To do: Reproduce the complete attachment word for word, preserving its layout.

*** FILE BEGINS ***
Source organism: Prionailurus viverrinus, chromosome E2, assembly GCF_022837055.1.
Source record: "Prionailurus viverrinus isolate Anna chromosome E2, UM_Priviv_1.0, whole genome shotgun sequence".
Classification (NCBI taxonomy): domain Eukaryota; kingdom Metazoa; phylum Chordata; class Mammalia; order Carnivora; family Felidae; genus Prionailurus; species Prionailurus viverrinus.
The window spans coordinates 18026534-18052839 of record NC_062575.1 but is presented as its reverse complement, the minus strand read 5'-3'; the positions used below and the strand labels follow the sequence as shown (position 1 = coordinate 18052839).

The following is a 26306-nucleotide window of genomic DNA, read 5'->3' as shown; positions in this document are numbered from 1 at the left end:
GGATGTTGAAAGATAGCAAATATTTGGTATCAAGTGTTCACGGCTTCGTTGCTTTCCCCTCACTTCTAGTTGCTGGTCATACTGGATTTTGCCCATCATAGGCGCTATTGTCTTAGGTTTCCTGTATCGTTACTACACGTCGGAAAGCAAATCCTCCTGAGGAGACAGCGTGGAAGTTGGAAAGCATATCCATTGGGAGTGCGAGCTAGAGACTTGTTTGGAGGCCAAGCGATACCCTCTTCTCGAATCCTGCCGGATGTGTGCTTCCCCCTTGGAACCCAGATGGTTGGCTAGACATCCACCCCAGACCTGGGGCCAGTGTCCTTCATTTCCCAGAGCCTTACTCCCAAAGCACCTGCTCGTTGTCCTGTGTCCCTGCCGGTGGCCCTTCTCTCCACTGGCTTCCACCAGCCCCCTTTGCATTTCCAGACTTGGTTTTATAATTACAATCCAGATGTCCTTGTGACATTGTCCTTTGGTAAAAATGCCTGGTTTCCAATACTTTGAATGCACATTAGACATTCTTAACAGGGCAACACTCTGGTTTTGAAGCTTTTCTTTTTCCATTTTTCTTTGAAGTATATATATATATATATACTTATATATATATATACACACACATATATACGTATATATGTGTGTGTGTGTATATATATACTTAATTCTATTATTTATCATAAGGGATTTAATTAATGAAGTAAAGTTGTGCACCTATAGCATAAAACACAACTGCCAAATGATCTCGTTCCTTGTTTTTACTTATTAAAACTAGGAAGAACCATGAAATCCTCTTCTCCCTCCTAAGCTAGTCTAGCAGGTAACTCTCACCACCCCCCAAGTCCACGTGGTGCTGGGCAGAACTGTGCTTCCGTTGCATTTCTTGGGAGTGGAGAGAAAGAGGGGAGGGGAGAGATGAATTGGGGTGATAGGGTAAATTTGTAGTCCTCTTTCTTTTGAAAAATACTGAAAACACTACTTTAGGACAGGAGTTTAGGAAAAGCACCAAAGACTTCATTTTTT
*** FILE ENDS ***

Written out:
Source organism: Prionailurus viverrinus, chromosome E2, assembly GCF_022837055.1.
Source record: "Prionailurus viverrinus isolate Anna chromosome E2, UM_Priviv_1.0, whole genome shotgun sequence".
Classification (NCBI taxonomy): domain Eukaryota; kingdom Metazoa; phylum Chordata; class Mammalia; order Carnivora; family Felidae; genus Prionailurus; species Prionailurus viverrinus.
The window spans coordinates 18026534-18052839 of record NC_062575.1 but is presented as its reverse complement, the minus strand read 5'-3'; the positions used below and the strand labels follow the sequence as shown (position 1 = coordinate 18052839).

The following is a 26306-nucleotide window of genomic DNA, read 5'->3' as shown; positions in this document are numbered from 1 at the left end:
GGATGTTGAAAGATAGCAAATATTTGGTATCAAGTGTTCACGGCTTCGTTGCTTTCCCCTCACTTCTAGTTGCTGGTCATACTGGATTTTGCCCATCATAGGCGCTATTGTCTTAGGTTTCCTGTATCGTTACTACACGTCGGAAAGCAAATCCTCCTGAGGAGACAGCGTGGAAGTTGGAAAGCATATCCATTGGGAGTGCGAGCTAGAGACTTGTTTGGAGGCCAAGCGATACCCTCTTCTCGAATCCTGCCGGATGTGTGCTTCCCCCTTGGAACCCAGATGGTTGGCTAGACATCCACCCCAGACCTGGGGCCAGTGTCCTTCATTTCCCAGAGCCTTACTCCCAAAGCACCTGCTCGTTGTCCTGTGTCCCTGCCGGTGGCCCTTCTCTCCACTGGCTTCCACCAGCCCCCTTTGCATTTCCAGACTTGGTTTTATAATTACAATCCAGATGTCCTTGTGACATTGTCCTTTGGTAAAAATGCCTGGTTTCCAATACTTTGAATGCACATTAGACATTCTTAACAGGGCAACACTCTGGTTTTGAAGCTTTTCTTTTTCCATTTTTCTTTGAAGTATATATATATATATATACTTATATATATATATACACACACATATATACGTATATATGTGTGTGTGTGTATATATATACTTAATTCTATTATTTATCATAAGGGATTTAATTAATGAAGTAAAGTTGTGCACCTATAGCATAAAACACAACTGCCAAATGATCTCGTTCCTTGTTTTTACTTATTAAAACTAGGAAGAACCATGAAATCCTCTTCTCCCTCCTAAGCTAGTCTAGCAGGTAACTCTCACCACCCCCCAAGTCCACGTGGTGCTGGGCAGAACTGTGCTTCCGTTGCATTTCTTGGGAGTGGAGAGAAAGAGGGGAGGGGAGAGATGAATTGGGGTGATAGGGTAAATTTGTAGTCCTCTTTCTTTTGAAAAATACTGAAAACACTACTTTAGGACAGGAGTTTAGGAAAAGCACCAAAGACTTCATTTTTT